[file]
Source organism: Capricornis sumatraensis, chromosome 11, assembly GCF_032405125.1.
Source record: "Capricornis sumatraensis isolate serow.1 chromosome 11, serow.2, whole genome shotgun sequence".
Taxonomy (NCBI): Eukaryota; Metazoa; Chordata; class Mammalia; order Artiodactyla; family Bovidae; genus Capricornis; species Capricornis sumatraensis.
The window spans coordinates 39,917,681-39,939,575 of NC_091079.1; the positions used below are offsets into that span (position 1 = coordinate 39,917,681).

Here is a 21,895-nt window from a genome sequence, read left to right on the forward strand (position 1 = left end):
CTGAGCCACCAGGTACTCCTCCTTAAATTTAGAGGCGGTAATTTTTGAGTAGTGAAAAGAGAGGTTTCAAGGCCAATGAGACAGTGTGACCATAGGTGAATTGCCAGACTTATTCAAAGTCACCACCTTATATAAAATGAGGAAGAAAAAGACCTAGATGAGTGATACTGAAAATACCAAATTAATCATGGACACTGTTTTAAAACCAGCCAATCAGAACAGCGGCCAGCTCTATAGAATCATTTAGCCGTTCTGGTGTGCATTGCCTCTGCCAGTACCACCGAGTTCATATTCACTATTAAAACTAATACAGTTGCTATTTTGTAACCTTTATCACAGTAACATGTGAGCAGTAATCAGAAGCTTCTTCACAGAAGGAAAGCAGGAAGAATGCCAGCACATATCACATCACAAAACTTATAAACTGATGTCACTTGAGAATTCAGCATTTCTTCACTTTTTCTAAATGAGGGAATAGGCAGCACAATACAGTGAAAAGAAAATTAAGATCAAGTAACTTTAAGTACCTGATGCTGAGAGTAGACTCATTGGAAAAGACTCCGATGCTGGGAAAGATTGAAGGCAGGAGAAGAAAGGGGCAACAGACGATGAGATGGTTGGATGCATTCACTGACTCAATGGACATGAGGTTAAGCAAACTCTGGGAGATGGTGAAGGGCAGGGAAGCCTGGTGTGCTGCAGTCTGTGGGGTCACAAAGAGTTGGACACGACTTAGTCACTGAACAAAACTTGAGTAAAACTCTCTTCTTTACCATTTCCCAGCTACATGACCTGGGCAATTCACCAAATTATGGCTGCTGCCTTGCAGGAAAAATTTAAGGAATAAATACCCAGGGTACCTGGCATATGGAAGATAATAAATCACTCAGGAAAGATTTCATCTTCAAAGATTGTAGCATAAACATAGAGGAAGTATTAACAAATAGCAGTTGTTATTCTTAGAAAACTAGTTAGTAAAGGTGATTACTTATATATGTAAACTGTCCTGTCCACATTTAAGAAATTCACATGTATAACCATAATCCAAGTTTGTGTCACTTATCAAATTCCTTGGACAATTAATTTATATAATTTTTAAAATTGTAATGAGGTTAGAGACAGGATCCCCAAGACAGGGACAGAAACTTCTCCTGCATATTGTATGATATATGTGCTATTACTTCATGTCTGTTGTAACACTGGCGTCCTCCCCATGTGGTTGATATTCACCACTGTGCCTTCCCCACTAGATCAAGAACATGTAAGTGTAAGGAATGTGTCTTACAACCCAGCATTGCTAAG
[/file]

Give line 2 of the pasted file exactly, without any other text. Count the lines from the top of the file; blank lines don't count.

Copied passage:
Source record: "Capricornis sumatraensis isolate serow.1 chromosome 11, serow.2, whole genome shotgun sequence".